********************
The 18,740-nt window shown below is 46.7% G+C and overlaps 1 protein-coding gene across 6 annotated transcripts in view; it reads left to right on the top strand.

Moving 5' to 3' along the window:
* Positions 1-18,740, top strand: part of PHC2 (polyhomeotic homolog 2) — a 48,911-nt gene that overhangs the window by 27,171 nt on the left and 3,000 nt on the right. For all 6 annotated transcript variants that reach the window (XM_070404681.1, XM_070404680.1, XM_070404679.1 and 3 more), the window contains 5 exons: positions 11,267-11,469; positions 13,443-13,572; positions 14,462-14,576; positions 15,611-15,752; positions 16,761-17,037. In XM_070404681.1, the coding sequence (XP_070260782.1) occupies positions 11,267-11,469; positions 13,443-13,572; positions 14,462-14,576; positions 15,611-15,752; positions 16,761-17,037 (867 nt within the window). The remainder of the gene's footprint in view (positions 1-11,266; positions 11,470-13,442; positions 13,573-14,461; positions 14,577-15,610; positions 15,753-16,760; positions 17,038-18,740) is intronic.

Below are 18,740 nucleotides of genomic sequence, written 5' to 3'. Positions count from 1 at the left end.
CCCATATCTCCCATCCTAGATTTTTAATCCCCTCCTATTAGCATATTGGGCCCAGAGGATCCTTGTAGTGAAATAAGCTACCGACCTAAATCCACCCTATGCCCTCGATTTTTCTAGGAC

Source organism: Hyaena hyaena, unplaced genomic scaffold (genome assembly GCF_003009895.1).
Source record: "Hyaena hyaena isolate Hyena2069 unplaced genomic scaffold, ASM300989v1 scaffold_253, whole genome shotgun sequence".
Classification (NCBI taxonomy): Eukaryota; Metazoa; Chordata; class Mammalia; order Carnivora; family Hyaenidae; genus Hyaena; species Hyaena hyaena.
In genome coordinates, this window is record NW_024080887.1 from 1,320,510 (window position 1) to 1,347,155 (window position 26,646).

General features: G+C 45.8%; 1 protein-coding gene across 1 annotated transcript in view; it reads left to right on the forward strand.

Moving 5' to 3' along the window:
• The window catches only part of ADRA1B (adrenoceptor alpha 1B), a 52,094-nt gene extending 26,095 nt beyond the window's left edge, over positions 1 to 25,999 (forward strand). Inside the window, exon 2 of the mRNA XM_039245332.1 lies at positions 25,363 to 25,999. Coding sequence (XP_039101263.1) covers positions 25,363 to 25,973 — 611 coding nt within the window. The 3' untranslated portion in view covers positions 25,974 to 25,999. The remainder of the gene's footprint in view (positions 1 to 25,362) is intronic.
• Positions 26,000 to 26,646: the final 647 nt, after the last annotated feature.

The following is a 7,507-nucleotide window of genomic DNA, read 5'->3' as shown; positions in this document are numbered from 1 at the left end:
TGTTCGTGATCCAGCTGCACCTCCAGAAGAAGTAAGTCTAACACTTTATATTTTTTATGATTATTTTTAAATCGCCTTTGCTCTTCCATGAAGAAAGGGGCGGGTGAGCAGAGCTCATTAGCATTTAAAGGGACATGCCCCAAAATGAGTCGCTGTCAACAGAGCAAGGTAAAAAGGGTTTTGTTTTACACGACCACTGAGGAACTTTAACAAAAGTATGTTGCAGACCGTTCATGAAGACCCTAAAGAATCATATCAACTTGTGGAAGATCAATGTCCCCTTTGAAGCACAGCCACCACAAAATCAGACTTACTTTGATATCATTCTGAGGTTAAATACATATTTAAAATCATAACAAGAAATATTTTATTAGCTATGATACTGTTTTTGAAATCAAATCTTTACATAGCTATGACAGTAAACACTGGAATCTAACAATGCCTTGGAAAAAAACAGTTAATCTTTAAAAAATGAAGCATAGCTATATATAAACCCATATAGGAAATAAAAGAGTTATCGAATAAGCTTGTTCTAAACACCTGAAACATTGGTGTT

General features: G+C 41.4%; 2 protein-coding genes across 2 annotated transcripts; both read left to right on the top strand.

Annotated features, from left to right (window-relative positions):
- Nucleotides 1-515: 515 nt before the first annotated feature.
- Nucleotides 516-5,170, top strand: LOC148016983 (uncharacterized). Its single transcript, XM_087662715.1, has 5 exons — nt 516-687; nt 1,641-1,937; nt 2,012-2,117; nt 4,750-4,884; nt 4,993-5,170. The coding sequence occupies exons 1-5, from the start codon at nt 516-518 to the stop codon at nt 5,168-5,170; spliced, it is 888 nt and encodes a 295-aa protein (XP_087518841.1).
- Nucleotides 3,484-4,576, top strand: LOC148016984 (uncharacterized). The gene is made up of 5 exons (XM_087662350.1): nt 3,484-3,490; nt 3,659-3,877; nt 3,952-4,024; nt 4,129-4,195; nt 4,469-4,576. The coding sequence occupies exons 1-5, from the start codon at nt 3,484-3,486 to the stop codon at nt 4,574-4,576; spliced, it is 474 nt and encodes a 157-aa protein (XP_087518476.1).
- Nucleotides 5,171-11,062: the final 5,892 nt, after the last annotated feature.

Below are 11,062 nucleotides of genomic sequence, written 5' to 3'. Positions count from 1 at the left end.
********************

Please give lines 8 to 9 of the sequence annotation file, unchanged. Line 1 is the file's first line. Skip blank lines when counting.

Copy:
Classification (NCBI taxonomy): Eukaryota; Metazoa; Chordata; class Mammalia; order Carnivora; family Hyaenidae; genus Hyaena; species Hyaena hyaena.
In genome coordinates, this window is record NW_024080887.1 from 1,320,510 (window position 1) to 1,347,155 (window position 26,646).